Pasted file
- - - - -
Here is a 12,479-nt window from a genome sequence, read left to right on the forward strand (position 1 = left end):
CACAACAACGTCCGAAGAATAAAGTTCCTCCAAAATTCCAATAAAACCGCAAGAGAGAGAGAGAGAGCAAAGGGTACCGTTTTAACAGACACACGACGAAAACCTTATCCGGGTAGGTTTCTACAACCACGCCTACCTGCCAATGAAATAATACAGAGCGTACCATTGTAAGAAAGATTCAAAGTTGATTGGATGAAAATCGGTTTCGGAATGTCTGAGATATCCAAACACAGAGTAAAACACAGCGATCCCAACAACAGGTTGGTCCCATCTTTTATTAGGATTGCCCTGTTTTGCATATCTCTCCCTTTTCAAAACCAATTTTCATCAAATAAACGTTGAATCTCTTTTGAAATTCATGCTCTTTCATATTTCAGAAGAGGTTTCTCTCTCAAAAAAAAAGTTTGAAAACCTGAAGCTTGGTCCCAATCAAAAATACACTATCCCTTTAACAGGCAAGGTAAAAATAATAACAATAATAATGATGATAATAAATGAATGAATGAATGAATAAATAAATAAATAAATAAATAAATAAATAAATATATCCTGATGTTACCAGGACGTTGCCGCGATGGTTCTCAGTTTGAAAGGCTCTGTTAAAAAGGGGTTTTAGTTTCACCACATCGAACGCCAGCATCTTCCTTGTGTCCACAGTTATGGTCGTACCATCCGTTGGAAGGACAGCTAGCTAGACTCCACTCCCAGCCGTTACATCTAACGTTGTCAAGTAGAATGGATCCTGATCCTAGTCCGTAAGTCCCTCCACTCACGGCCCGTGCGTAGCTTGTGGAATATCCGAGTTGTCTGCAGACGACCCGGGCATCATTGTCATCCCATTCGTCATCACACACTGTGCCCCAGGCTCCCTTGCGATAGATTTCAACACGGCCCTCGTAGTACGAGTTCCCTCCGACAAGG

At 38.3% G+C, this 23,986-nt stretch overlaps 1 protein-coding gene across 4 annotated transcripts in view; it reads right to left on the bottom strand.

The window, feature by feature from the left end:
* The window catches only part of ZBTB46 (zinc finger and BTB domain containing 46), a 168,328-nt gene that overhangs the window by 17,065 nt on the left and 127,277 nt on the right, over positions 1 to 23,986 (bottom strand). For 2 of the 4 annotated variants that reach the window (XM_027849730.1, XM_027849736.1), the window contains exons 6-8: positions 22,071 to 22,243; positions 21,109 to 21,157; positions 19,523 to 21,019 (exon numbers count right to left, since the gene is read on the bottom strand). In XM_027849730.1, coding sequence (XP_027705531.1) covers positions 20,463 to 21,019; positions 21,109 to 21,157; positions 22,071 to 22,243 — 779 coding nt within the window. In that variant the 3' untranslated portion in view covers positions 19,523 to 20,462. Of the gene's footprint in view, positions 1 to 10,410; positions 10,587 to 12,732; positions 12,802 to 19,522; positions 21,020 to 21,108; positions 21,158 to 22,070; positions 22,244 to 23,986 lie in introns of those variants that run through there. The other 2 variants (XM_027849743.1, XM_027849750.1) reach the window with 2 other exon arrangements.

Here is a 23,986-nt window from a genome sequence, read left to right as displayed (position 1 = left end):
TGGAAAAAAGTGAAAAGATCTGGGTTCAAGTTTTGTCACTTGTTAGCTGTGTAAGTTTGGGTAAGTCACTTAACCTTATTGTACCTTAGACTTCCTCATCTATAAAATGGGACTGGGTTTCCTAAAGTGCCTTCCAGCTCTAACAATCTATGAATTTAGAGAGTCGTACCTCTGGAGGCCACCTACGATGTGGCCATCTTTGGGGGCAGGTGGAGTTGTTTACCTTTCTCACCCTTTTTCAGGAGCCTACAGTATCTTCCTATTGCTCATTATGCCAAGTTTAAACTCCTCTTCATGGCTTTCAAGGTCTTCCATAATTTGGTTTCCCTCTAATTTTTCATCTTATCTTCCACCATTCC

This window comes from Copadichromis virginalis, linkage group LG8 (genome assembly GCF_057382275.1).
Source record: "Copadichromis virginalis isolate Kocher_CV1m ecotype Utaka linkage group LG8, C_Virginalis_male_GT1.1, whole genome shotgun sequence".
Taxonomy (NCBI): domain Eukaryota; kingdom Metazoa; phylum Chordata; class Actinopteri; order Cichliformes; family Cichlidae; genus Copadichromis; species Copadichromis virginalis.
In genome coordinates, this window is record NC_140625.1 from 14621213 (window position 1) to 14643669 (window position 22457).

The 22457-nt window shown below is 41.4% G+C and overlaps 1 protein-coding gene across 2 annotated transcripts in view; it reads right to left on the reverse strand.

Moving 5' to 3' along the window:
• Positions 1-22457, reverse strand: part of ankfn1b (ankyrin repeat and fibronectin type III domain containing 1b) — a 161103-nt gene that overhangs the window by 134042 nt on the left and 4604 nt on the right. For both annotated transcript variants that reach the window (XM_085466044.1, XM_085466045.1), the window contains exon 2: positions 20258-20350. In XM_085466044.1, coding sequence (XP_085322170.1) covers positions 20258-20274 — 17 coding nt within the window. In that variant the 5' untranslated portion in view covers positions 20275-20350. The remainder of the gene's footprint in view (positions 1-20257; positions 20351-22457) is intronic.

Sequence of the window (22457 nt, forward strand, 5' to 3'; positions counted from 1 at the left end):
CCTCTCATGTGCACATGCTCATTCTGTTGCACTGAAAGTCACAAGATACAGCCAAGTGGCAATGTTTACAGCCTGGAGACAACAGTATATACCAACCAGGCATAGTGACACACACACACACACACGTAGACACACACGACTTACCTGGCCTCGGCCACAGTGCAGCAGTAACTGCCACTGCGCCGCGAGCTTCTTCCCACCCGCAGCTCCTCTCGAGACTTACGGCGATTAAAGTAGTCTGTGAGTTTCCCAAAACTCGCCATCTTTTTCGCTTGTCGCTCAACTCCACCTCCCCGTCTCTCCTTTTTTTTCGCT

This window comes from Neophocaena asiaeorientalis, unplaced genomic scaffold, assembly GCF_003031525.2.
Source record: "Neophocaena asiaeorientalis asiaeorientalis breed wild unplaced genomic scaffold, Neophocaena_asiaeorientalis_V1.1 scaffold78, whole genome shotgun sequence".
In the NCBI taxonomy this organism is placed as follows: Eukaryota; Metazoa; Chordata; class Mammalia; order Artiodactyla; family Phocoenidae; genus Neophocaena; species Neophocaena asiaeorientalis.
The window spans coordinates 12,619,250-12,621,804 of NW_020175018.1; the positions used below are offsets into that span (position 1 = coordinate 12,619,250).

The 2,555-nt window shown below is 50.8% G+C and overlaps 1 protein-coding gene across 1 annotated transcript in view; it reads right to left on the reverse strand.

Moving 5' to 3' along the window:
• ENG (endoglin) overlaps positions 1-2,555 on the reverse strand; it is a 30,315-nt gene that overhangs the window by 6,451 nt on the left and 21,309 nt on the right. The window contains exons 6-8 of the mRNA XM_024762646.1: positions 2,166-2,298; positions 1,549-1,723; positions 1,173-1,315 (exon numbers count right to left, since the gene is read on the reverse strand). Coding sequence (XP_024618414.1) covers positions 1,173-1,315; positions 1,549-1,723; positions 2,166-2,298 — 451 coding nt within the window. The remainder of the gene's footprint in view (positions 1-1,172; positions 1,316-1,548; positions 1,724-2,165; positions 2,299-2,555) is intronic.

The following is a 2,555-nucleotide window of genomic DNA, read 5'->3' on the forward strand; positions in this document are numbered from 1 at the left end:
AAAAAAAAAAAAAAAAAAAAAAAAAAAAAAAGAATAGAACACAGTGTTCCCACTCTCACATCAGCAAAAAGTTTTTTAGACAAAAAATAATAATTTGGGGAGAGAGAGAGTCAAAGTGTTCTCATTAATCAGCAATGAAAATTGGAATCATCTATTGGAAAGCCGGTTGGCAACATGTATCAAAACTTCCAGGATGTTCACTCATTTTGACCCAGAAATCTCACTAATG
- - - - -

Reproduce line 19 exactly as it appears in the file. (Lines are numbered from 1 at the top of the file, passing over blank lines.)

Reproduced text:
In the NCBI taxonomy this organism is placed as follows: Eukaryota; Metazoa; Chordata; class Mammalia; order Artiodactyla; family Phocoenidae; genus Neophocaena; species Neophocaena asiaeorientalis.